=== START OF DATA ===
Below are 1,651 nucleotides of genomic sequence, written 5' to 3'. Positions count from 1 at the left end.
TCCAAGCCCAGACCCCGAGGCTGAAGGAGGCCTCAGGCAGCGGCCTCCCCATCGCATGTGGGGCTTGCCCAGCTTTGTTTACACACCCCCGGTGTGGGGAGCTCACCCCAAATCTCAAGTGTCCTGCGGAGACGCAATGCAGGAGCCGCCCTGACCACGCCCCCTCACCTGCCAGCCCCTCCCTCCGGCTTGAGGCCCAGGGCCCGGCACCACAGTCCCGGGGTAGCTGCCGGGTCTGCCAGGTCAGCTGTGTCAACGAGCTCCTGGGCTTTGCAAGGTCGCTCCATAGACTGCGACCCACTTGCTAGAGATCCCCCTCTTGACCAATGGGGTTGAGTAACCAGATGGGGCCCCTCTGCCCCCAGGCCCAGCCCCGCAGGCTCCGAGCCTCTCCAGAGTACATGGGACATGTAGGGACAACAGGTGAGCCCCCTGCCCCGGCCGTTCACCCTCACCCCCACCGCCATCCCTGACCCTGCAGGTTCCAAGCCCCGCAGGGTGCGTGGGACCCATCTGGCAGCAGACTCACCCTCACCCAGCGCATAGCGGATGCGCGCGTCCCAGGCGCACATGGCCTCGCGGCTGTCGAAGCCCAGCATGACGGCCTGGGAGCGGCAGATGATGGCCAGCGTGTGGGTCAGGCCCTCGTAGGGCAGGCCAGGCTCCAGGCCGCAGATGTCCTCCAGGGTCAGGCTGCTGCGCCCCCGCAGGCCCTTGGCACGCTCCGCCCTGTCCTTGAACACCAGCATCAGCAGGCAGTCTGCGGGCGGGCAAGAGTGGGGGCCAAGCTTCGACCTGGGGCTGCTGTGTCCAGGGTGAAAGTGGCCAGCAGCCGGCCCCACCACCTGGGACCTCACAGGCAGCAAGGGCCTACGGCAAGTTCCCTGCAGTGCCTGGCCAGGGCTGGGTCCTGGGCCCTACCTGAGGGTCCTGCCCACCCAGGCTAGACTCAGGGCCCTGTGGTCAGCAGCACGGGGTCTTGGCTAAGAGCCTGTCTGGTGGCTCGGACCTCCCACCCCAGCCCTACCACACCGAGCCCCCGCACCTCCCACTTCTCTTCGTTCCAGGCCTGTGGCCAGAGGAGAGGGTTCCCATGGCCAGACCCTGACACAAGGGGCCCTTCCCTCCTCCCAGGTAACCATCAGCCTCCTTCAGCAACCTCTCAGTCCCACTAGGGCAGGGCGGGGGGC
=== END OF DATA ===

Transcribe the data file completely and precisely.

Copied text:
Below are 1,651 nucleotides of genomic sequence, written 5' to 3'. Positions count from 1 at the left end.
TCCAAGCCCAGACCCCGAGGCTGAAGGAGGCCTCAGGCAGCGGCCTCCCCATCGCATGTGGGGCTTGCCCAGCTTTGTTTACACACCCCCGGTGTGGGGAGCTCACCCCAAATCTCAAGTGTCCTGCGGAGACGCAATGCAGGAGCCGCCCTGACCACGCCCCCTCACCTGCCAGCCCCTCCCTCCGGCTTGAGGCCCAGGGCCCGGCACCACAGTCCCGGGGTAGCTGCCGGGTCTGCCAGGTCAGCTGTGTCAACGAGCTCCTGGGCTTTGCAAGGTCGCTCCATAGACTGCGACCCACTTGCTAGAGATCCCCCTCTTGACCAATGGGGTTGAGTAACCAGATGGGGCCCCTCTGCCCCCAGGCCCAGCCCCGCAGGCTCCGAGCCTCTCCAGAGTACATGGGACATGTAGGGACAACAGGTGAGCCCCCTGCCCCGGCCGTTCACCCTCACCCCCACCGCCATCCCTGACCCTGCAGGTTCCAAGCCCCGCAGGGTGCGTGGGACCCATCTGGCAGCAGACTCACCCTCACCCAGCGCATAGCGGATGCGCGCGTCCCAGGCGCACATGGCCTCGCGGCTGTCGAAGCCCAGCATGACGGCCTGGGAGCGGCAGATGATGGCCAGCGTGTGGGTCAGGCCCTCGTAGGGCAGGCCAGGCTCCAGGCCGCAGATGTCCTCCAGGGTCAGGCTGCTGCGCCCCCGCAGGCCCTTGGCACGCTCCGCCCTGTCCTTGAACACCAGCATCAGCAGGCAGTCTGCGGGCGGGCAAGAGTGGGGGCCAAGCTTCGACCTGGGGCTGCTGTGTCCAGGGTGAAAGTGGCCAGCAGCCGGCCCCACCACCTGGGACCTCACAGGCAGCAAGGGCCTACGGCAAGTTCCCTGCAGTGCCTGGCCAGGGCTGGGTCCTGGGCCCTACCTGAGGGTCCTGCCCACCCAGGCTAGACTCAGGGCCCTGTGGTCAGCAGCACGGGGTCTTGGCTAAGAGCCTGTCTGGTGGCTCGGACCTCCCACCCCAGCCCTACCACACCGAGCCCCCGCACCTCCCACTTCTCTTCGTTCCAGGCCTGTGGCCAGAGGAGAGGGTTCCCATGGCCAGACCCTGACACAAGGGGCCCTTCCCTCCTCCCAGGTAACCATCAGCCTCCTTCAGCAACCTCTCAGTCCCACTAGGGCAGGGCGGGGGGC